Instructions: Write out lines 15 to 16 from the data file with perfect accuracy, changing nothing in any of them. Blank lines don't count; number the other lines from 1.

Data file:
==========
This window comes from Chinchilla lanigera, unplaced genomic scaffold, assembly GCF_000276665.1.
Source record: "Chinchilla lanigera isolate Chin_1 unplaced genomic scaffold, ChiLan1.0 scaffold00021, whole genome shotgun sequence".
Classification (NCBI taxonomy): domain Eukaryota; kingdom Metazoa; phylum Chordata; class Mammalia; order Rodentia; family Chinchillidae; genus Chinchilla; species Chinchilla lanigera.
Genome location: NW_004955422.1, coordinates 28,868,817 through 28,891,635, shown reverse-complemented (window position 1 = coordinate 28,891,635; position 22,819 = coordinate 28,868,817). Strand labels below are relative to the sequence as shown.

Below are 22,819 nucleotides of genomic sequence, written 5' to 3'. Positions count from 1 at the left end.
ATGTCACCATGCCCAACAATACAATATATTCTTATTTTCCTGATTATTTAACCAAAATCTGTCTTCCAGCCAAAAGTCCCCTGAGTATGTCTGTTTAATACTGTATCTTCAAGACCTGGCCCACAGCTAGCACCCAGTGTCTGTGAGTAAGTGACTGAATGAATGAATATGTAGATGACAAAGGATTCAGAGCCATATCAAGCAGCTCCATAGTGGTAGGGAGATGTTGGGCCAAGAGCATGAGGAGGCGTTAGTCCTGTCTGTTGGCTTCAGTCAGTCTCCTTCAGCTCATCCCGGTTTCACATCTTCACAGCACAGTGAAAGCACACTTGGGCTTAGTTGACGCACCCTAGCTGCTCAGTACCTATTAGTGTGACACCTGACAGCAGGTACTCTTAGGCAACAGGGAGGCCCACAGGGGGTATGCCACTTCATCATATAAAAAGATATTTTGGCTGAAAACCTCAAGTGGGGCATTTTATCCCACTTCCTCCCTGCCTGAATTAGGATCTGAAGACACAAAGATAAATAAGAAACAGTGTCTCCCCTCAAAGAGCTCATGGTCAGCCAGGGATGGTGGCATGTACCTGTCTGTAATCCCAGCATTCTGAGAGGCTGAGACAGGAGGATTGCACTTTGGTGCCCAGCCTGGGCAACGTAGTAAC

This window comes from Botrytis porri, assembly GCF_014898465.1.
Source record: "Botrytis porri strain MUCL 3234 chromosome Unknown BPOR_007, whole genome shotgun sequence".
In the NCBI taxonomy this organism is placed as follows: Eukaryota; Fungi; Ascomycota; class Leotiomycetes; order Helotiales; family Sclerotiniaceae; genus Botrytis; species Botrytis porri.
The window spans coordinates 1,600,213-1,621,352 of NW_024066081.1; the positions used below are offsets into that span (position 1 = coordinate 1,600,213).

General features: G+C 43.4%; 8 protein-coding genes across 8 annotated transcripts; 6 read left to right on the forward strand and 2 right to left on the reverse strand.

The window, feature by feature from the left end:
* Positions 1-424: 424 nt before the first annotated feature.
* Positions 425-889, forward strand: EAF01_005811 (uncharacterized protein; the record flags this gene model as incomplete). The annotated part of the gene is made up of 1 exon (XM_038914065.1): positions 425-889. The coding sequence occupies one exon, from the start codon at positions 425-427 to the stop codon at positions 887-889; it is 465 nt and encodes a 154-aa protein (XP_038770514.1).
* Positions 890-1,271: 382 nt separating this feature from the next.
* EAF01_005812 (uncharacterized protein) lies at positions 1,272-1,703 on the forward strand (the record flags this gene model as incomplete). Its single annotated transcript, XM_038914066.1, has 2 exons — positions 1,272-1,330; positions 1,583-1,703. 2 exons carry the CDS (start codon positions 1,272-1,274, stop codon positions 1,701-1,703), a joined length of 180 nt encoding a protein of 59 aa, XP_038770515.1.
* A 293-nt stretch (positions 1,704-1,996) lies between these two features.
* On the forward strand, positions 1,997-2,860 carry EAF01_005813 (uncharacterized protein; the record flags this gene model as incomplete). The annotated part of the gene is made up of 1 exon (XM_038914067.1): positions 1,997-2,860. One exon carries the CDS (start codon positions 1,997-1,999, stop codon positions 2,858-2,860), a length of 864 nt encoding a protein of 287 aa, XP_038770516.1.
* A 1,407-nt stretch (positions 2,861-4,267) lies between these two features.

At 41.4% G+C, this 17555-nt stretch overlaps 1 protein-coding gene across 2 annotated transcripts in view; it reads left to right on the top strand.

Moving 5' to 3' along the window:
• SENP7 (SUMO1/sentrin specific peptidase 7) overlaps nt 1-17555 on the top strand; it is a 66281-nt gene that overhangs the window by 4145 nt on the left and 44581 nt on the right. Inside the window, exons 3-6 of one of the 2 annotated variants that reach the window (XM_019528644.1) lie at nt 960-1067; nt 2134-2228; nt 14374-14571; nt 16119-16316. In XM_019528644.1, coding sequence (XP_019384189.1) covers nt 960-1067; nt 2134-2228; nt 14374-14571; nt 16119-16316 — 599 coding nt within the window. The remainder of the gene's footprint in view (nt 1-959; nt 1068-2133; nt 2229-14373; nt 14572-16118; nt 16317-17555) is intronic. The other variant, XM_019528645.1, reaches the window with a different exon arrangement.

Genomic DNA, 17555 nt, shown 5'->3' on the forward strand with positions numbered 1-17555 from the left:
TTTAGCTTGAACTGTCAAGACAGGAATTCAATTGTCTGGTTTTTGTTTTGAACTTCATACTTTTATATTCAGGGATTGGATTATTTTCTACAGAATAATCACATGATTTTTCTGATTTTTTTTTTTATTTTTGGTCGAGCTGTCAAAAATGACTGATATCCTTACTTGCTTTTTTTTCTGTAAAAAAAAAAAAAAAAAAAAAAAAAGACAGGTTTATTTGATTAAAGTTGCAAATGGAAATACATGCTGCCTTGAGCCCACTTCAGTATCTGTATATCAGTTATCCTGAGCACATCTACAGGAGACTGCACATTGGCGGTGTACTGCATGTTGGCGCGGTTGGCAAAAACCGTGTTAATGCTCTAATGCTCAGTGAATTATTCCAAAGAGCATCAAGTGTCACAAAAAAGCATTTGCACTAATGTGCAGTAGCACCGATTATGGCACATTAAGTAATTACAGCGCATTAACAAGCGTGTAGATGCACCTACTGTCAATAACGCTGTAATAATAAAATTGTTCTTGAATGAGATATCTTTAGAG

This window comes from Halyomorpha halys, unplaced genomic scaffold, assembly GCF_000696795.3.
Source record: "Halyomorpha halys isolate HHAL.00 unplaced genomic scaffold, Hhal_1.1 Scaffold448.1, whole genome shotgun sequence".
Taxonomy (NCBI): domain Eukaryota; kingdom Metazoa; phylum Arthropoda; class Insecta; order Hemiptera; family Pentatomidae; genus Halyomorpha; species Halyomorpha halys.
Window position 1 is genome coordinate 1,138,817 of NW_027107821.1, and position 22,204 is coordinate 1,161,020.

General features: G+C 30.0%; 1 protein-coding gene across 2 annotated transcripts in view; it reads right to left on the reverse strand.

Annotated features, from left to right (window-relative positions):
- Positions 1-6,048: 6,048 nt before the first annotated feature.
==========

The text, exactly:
* Positions 890-1,271: 382 nt separating this feature from the next.
* EAF01_005812 (uncharacterized protein) lies at positions 1,272-1,703 on the forward strand (the record flags this gene model as incomplete). Its single annotated transcript, XM_038914066.1, has 2 exons — positions 1,272-1,330; positions 1,583-1,703. 2 exons carry the CDS (start codon positions 1,272-1,274, stop codon positions 1,701-1,703), a joined length of 180 nt encoding a protein of 59 aa, XP_038770515.1.